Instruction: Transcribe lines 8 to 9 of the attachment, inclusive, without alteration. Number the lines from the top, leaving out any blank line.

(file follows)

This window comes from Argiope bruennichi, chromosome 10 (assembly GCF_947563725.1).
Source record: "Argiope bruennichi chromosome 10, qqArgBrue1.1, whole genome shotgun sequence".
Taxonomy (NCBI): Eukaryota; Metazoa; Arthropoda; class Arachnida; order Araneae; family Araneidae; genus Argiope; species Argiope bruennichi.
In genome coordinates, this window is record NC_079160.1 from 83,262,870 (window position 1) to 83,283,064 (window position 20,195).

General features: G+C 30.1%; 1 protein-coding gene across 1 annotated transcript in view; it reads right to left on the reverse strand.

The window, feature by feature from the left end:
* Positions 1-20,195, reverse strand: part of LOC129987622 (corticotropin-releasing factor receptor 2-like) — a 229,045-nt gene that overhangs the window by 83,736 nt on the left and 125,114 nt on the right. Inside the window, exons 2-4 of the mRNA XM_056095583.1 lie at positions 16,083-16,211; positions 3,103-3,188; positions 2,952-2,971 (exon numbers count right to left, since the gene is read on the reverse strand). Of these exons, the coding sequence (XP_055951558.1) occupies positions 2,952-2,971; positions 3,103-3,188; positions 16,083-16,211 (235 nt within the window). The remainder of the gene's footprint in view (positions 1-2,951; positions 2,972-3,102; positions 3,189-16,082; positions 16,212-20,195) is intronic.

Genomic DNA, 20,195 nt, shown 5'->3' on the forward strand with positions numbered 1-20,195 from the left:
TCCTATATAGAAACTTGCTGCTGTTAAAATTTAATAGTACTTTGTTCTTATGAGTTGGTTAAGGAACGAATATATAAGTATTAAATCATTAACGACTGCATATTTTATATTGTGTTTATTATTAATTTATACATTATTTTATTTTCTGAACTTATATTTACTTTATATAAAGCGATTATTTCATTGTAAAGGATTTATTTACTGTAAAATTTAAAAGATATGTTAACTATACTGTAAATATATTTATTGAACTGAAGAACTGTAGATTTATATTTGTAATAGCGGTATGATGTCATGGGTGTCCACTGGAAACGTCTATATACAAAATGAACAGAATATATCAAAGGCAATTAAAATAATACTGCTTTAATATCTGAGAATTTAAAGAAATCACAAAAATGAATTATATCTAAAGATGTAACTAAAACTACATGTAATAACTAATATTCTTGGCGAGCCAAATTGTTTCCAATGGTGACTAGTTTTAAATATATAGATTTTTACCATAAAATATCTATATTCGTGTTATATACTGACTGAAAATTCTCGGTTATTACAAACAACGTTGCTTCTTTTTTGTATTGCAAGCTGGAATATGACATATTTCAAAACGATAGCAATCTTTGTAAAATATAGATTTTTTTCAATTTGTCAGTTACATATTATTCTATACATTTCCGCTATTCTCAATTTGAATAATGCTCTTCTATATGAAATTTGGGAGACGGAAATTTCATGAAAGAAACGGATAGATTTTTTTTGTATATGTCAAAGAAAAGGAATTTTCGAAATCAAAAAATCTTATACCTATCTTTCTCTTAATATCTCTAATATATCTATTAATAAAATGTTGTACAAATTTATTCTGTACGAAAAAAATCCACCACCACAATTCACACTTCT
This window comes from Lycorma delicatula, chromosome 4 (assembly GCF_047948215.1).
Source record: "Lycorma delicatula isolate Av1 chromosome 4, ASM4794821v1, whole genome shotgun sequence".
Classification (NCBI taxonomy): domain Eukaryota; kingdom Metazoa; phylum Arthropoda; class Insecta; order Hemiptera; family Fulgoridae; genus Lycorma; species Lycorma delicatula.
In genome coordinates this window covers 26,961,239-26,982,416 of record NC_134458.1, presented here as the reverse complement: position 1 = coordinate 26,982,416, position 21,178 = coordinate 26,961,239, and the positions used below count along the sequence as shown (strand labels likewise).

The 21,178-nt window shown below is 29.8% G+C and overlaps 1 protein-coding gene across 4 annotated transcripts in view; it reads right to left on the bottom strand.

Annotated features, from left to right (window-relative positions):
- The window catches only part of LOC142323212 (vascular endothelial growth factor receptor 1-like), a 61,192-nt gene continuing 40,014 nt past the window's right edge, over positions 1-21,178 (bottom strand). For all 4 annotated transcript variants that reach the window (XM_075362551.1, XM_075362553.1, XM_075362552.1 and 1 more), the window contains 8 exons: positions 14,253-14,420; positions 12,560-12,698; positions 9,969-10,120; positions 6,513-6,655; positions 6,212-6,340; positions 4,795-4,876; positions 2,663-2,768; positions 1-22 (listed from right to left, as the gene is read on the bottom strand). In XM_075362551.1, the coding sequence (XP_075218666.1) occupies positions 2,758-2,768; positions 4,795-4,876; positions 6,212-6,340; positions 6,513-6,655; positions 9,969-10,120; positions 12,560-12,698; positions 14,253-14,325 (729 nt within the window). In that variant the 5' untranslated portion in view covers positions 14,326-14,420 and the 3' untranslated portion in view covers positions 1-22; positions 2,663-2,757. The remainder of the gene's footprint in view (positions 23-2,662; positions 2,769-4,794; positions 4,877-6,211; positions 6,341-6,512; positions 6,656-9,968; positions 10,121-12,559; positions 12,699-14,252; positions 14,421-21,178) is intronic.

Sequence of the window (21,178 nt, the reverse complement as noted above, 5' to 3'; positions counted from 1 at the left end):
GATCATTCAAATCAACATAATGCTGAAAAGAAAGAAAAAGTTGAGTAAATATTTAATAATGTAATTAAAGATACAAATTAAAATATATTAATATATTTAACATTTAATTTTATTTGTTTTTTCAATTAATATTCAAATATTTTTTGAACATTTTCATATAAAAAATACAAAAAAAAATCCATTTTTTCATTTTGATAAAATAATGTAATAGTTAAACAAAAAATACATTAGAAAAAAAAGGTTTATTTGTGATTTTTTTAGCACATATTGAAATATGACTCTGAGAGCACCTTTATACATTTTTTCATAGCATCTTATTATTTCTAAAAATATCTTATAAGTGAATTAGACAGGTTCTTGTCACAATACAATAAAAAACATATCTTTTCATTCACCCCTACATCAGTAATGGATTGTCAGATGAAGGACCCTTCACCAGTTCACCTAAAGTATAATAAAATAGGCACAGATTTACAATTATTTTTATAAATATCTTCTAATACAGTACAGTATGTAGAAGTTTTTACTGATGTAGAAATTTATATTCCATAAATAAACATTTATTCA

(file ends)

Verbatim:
Genomic DNA, 20,195 nt, shown 5'->3' on the forward strand with positions numbered 1-20,195 from the left:
TCCTATATAGAAACTTGCTGCTGTTAAAATTTAATAGTACTTTGTTCTTATGAGTTGGTTAAGGAACGAATATATAAGTATTAAATCATTAACGACTGCATATTTTATATTGTGTTTATTATTAATTTATACATTATTTTATTTTCTGAACTTATATTTACTTTATATAAAGCGATTATTTCATTGTAAAGGATTTATTTACTGTAAAATTTAAAAGATATGTTAACTATACTGTAAATATATTTATTGAACTGAAGAACTGTAGATTTATATTTGTAATAGCGGTATGATGTCATGGGTGTCCACTGGAAACGTCTATATACAAAATGAACAGAATATATCAAAGGCAATTAAAATAATACTGCTTTAATATCTGAGAATTTAAAGAAATCACAAAAATGAATTATATCTAAAGATGTAACTAAAACTACATGTAATAACTAATATTCTTGGCGAGCCAAATTGTTTCCAATGGTGACTAGTTTTAAATATATAGATTTTTACCATAAAATATCTATATTCGTGTTATATACTGACTGAAAATTCTCGGTTATTACAAACAACGTTGCTTCTTTTTTGTATTGCAAGCTGGAATATGACATATTTCAAAACGATAGCAATCTTTGTAAAATATAGATTTTTTTCAATTTGTCAGTTACATATTATTCTATACATTTCCGCTATTCTCAATTTGAATAATGCTCTTCTATATGAAATTTGGGAGACGGAAATTTCATGAAAGAAACGGATAGATTTTTTTTGTATATGTCAAAGAAAAGGAATTTTCGAAATCAAAAAATCTTATACCTATCTTTCTCTTAATATCTCTAATATATCTATTAATAAAATGTTGTACAAATTTATTCTGTACGAAAAAAATCCACCACCACAATTCACACTTCT